So, in summation, they can move objects without touching them, move through space and time, and also be moved by your innermost thoughts (which they can hear), or move you to think you’re going insane by talking to you via disconnected voices.
That’s a lot of power.
Also, they’re all hipsters. So, like, they could be all around you and you wouldn’t know it. Which makes them dangerous (although they are also extremely good looking – Rule No. 1 of the CW, as you know – so they stand out).
No, but seriously (I can’t believe I just typed that), the Tomorrow People (or that) are on the run from “a paramilitary group of scientists know as Ultra” (at least that wasn’t something I came up with).
God only knows how dangerous “paramilitary scientists” can be. And we are to assume you’re one of the Ultras if you’re in Ultra. It’s a tricky word thing. But if you’re in that band it means you wear the black suits and white shirts and black ties that were left over from theMen In Black movies. And you’re hell bent to stop these Tomorrow People freaks from “breaking out” – which has nothing to do with acne even when it’s mentioned on the CW but instead refers to “normal” people realizing they’re not normal.
Having any one of the three T’s, let alone all three, would be a good clue. One of the people not picking up on that real fast is our hero, Stephen (Robbie Amell), one of the aforementioned really old high school students. A trio of Tomorrow People start to track Stephen down. They are John (Luke Mitchell), Cara (Peyton List) and Russell (Aaron Yoo). Even though they can all teleport, they tend to run a lot. Maybe teleporting to exactly where you need to be, which would save time and avoid Ultras, runs down your battery or something. If they reveal that in the second episode, let me know.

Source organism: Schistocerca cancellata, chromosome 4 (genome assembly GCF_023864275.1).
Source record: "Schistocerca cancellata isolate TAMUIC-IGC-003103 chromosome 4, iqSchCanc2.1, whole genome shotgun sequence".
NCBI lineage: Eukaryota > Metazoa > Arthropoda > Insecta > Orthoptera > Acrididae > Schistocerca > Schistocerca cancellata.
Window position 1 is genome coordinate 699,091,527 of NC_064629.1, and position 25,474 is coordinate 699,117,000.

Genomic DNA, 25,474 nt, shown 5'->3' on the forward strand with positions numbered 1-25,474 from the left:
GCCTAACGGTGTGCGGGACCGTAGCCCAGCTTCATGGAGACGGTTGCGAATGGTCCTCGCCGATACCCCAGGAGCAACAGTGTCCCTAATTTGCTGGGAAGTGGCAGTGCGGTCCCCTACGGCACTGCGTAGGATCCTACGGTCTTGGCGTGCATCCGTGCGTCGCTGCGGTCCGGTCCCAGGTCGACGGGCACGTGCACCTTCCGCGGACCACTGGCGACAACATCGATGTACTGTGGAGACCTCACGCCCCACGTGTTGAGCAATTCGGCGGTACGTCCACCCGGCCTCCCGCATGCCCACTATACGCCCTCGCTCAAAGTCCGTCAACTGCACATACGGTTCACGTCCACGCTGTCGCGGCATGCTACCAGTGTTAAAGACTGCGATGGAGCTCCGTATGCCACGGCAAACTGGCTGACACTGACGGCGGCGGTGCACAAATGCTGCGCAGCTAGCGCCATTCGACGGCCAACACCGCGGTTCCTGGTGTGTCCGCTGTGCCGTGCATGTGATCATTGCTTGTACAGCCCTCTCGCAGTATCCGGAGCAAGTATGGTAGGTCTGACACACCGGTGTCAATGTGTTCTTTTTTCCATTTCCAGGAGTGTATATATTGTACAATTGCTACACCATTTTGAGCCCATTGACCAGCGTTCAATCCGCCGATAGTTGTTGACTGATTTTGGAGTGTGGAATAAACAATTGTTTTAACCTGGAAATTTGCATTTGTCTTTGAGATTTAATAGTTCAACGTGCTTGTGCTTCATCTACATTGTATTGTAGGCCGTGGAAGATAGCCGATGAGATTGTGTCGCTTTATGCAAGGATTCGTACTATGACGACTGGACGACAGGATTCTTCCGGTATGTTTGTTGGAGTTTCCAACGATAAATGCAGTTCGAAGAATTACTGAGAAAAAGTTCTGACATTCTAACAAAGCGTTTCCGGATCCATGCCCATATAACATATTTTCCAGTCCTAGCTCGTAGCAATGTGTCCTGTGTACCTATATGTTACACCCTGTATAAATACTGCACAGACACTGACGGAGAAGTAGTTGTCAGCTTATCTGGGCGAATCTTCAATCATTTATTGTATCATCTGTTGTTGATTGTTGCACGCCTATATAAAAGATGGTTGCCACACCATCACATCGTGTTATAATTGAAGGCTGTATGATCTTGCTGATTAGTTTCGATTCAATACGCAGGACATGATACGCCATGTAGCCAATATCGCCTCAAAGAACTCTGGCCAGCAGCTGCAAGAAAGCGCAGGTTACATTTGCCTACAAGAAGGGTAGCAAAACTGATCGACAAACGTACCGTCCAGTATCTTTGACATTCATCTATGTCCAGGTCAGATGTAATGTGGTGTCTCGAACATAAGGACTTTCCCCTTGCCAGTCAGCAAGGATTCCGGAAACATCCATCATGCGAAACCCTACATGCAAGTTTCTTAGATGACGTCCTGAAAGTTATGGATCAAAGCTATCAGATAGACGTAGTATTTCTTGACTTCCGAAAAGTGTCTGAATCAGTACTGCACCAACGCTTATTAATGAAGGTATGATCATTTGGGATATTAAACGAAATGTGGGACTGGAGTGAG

Anyway, the hipster trio of Tomorrow People don’t want Stephen to get a big head or anything, but he’s special. Stephen thinks his dad was a crazy, loser magician (yes, you read that right, and I do believe that’s what I saw in the pilot, but I could have been laughing). Turns out, his dad was actually not crazy. He was, in point of fact, like magic. A leader whose abilities were hopefully passed down to Stephen. When you mate with a normal human, one of your kids can be super special with power (the three T’s) and the other one can only be special because his parents say so on Facebook all the time.
Stephen is truly special.
And that’s why Ultra wants him. Particularly shadowy leader Dr. Jedikiah Price (Mark Pellegrino), who, despite spelling his name like that, tries to prove to Stephen that the Tomorrow People are dangerous freaks unlike him. Come over to our side and stop them, Jedikiah says. Don’t sell out to the man, retort the Tomorrow People. Stephen is torn.
He makes a decision – and you can find out what that is if you blow an hour of your life. On the other hand, I enjoyed my frequent laughing fits so maybe it’s not a total waste of time. But honestly, there are better shows for you to seek out. If you skip this, pretty soon Tomorrow People will be yesterday’s news.